As Weinstein Awaits Prison, Prosecutors Detail 40 Years of Accusations

Manhattan prosecutors on Friday urged the judge who will sentence the once-powerful film producer Harvey Weinstein to consider what they said was a four-decade history of sexual assaults against women for which he had never been charged.

A jury convicted Mr. Weinstein last week of rape and criminal sexual assault after a trial that was widely viewed as a milestone in the #MeToo movement. He faces up to 29 years in prison when he is sentenced on Wednesday.

The crimes Mr. Weinstein was found guilty of involved attacks on two women: a production assistant who testified that he forced oral sex on her at his loft in 2006, and an aspiring actress who accused him of raping her at a Manhattan hotel in 2013.

But in a sentencing memorandum in which they argued for a substantial prison term, prosecutors detailed a litany of sex crimes and instances of sexual harassment that they said Mr. Weinstein had committed starting in 1978.

Joan Illuzzi, the lead prosecutor, said the list of assaults detailed in the memo “show a lifetime of abuse toward others, sexual and otherwise.” She urged Justice James A. Burke to impose a sentence that reflected what she said was Mr. Weinstein’s “total lack of remorse for the harm he has caused.”

Ms. Illuzzi also asked Justice Burke for a sentence that sent a message to others that sexual assault in the workplace would be prosecuted and that offenders would be punished.

It was, she wrote, “totally appropriate in this case to communicate to a wider audience that sexual assault, even if perpetrated upon an acquaintance or in a professional setting, is a serious offense worthy of a lengthy prison sentence.”

The filing suggested that a two-year investigation into Mr. Weinstein by the Manhattan district attorney’s office had gone far beyond the evidence presented at his trial and had delved into several accusations that did not result in charges against him.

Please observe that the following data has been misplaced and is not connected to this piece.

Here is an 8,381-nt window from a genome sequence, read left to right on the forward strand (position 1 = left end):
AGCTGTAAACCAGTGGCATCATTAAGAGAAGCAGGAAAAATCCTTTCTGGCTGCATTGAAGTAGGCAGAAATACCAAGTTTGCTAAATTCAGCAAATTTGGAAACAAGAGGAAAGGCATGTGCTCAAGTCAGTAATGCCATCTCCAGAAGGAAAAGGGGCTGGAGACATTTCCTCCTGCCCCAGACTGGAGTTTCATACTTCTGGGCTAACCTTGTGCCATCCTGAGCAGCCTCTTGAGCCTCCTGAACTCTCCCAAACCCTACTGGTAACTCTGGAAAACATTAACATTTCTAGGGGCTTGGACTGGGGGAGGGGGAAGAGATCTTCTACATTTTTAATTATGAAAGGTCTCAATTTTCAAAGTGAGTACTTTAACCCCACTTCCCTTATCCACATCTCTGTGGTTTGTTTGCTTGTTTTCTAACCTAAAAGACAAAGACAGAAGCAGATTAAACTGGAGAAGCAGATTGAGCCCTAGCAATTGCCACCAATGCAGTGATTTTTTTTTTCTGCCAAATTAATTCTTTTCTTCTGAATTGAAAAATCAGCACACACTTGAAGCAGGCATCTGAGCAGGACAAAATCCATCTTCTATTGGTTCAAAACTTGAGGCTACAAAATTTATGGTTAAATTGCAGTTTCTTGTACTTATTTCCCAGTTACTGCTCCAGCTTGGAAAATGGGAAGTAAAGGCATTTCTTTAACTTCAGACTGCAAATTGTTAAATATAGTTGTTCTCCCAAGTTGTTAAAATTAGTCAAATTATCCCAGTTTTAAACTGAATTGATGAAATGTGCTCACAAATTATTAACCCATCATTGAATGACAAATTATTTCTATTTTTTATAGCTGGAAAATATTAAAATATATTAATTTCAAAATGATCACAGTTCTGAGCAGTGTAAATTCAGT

The offenses listed in the document included Mr. Weinstein’s hiring of a private intelligence firm to threaten people who planned to speak to reporters about him and accusations that he had sexually assaulted several women who sought acting work.

The attacks, prosecutors said, were frighteningly similar to those described by six women who testified against Mr. Weinstein.

Ms. Illuzzi wrote that the acts recounted in the sentencing memo showed that Mr. Weinstein had “displayed a staggering lack of empathy, treating others with disdain and inhumanity” throughout his professional life and that he had “consistently advanced his own sordid desires and fixations over the well being of others.”

Donna Rotunno, Mr. Weinstein’s lead defense lawyer, declined to comment on the filing on Friday.

Ms. Illuzzi wrote in the filing that Mr. Weinstein had “sexually violated many women,” starting in the 1970s, by trapping them “into his exclusive control.”

In 1978, the filing said, Mr. Weinstein forced himself sexually on a woman who worked for his music company in Buffalo, N.Y., attacking her while they shared a hotel room on a business trip to New York City. Three years later, the filing said, Mr. Weinstein pushed into the home of a young actress and raped her against a coat rack.